BioSerenity offers EEG services using remotely connected equipment enabling testing outside of traditional departments. Hospitals in France requested BioSerenity to perform EEGs in Intensive Care Units (ICUs) during the initial surge of Covid-19 patients. The data was reviewed remotely by BioSerenity’s specialists and shared with the hospitals’ medical staff. Via these collaborations, we were one of the first to discover EEG anomalies likely associated with Covid-19. BioSerenity will provide data to help physicians diagnose over 30,000 patients suffering from neurological disorders this year. We are excited to report our discovery to assist medical professionals in treating COVID-19 patients.
According to Dr. Bruce Lavin, Chief Medical Officer, “This report highlights the importance of obtaining EEGs in patients with COVID-19 who present with cognitive impairment to identify possible brain injury, directly or indirectly due to the virus.” Samir Medjebar, Ph.D., GM BioSerenity France adds, “BioSerenity has demonstrated that our scale and scope of services allow us to provide 24/7 hospital assistance during a crisis and the ability to detect new EEG findings.”
Louis Maillard, Professor at Lorraine University, France, commented that “This study gives a possible explanation for the comas, delayed awakening and arousal observed in some of the most severe cases of Covid-19 infections. It shows the importance of EEG, an old but still relevant exam that can be done at the patient bedside and the only exam that allows for the functional state evaluation of the brain.”
Cell therapy weekly: FDA approves Phase I trial of cryopreserved, cord blood-derived, T-regulatory cells for COVID-19-associated ARDS
Cellenkos® Inc. (TX, USA) has announced it has received US FDA clearance to initiate a double-blinded, placebo-controlled, Phase I clinical trial to assess the safety and preliminary efficacy of CK0802 – an off-the-shelf, cord blood-derived, allogeneic T-regulatory cell product – in hospitalized patients with COVID-19-associated acute respiratory distress syndrome (ARDS).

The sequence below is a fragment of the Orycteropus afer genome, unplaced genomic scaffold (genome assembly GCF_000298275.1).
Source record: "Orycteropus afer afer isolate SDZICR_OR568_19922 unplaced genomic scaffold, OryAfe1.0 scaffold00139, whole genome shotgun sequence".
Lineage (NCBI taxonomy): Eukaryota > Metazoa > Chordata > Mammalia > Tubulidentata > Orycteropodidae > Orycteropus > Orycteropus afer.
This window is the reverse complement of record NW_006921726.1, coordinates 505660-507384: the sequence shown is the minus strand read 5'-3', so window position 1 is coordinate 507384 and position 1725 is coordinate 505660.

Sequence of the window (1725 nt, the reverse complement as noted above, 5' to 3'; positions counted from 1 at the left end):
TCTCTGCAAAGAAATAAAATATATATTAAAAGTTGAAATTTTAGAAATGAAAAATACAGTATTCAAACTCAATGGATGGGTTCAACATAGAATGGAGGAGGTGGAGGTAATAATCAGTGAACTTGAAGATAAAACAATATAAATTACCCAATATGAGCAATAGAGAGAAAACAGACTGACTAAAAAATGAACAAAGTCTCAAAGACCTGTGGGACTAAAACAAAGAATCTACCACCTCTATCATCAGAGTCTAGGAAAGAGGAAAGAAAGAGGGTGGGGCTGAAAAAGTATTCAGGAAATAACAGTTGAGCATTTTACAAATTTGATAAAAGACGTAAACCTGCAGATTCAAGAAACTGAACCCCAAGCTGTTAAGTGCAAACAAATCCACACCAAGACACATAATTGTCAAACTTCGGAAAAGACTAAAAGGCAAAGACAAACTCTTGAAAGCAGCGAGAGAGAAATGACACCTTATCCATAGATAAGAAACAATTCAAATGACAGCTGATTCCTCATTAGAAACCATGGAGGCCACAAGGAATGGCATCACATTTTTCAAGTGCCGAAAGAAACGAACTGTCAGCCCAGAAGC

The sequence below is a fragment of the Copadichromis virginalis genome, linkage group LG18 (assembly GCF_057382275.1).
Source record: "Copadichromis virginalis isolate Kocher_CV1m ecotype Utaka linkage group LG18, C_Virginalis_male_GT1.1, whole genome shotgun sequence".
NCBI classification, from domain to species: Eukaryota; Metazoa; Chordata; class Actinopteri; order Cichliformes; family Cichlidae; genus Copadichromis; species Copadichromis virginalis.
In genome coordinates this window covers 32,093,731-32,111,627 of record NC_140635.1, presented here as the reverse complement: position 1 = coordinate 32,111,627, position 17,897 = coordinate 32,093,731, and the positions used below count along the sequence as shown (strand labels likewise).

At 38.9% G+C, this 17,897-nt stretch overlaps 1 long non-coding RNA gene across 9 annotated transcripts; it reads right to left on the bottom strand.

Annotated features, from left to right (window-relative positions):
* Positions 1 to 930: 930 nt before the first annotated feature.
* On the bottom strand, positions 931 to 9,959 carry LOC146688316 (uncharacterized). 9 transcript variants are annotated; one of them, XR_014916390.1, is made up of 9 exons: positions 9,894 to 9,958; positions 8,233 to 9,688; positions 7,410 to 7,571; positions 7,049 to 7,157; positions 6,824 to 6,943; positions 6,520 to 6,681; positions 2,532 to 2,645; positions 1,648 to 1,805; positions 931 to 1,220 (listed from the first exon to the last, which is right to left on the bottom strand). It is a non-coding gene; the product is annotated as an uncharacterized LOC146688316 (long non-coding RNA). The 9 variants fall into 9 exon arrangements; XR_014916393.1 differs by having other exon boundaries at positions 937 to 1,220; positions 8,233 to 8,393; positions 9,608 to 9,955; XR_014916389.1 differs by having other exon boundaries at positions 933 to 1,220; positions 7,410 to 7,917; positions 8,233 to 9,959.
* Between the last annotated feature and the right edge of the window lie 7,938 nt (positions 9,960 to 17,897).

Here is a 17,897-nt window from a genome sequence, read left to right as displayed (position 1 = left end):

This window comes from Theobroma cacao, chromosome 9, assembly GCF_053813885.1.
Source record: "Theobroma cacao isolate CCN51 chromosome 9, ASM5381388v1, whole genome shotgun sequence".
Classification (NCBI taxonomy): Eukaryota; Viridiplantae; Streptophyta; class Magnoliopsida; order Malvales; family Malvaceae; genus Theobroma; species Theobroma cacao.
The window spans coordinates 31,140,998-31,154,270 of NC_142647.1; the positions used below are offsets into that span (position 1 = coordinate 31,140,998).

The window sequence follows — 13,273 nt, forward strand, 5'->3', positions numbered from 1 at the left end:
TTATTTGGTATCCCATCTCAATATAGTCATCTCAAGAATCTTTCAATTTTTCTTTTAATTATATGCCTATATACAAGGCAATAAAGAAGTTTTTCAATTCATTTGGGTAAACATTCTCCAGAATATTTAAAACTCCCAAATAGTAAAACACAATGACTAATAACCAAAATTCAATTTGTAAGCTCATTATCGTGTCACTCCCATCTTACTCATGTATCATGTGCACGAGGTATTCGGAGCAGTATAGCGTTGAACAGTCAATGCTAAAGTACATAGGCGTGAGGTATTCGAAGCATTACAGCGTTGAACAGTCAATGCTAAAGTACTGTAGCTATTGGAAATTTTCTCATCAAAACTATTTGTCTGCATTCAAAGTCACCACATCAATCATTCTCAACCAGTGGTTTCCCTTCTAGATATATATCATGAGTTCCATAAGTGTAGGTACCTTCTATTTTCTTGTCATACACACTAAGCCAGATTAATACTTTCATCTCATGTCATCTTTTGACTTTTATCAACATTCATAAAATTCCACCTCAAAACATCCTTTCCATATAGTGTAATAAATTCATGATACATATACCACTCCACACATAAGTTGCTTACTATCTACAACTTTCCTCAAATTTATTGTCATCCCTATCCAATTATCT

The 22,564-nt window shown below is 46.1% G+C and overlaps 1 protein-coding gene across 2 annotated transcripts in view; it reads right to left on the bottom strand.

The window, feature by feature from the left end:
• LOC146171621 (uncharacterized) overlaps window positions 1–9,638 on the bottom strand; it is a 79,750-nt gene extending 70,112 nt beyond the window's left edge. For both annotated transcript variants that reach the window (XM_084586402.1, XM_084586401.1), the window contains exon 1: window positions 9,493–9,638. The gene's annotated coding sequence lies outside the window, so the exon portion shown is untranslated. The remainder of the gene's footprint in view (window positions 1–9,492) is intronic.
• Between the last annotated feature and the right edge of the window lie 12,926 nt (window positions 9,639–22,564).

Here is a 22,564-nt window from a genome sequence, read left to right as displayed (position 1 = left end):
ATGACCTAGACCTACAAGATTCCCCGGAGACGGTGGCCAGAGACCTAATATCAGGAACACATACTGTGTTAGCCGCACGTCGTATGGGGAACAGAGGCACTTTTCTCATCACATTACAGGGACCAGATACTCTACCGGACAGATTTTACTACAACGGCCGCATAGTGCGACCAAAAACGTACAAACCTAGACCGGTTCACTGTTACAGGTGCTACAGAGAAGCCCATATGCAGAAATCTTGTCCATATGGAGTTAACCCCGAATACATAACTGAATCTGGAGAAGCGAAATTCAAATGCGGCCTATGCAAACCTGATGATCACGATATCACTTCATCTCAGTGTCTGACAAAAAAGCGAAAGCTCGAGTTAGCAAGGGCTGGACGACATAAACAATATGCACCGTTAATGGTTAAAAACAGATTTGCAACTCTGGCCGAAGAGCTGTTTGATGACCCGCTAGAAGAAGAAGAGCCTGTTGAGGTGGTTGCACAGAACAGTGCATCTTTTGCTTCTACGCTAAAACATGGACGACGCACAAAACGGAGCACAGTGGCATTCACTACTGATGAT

Elizabeth Read, Chief Technology Officer at Cellenkos Inc., commented: “We appreciate FDA’s expedited review of our plans to evaluate CK0802 in critically ill, intubated patients suffering from ARDS, a deadly complication of COVID-19…In the forthcoming Phase I randomized trial, CK0802 will be assessed for both toxicity and 28-day treatment success, as co-primary outcomes.”
A cheap steroid is the first drug shown to reduce death in COVID-19 patients
After months of dire news about the spread of the novel coronavirus and a mounting global death toll, a glimmer of hope arrived today: Researchers announced that dexamethasone, a cheap, widely available corticosteroid, significantly reduced deaths of severely sick COVID-19 patients in a major clinical trial. Although full trial data have not yet been released, several outside commentators hailed the result as a “breakthrough.”
“These are really surprising, but really very convincing results,” says Martin Landray of the University of Oxford, one of the principal investigators of the Recovery trial in the United Kingdom that evaluated the steroid. If they hold up, adds Devi Sridhar, an expert on global public health at the University of Edinburgh, they could be a game-changer for critical patients, as the drugs are accessible even in lower-income countries. Dexamethasone’s effect is seemingly much stronger than that of redeliver, the only other drug so far shown to help COVID-19 patients in a randomized clinical trial. That antiviral reduced the number of days critical patients were hospitalized, but it did not clearly reduce deaths.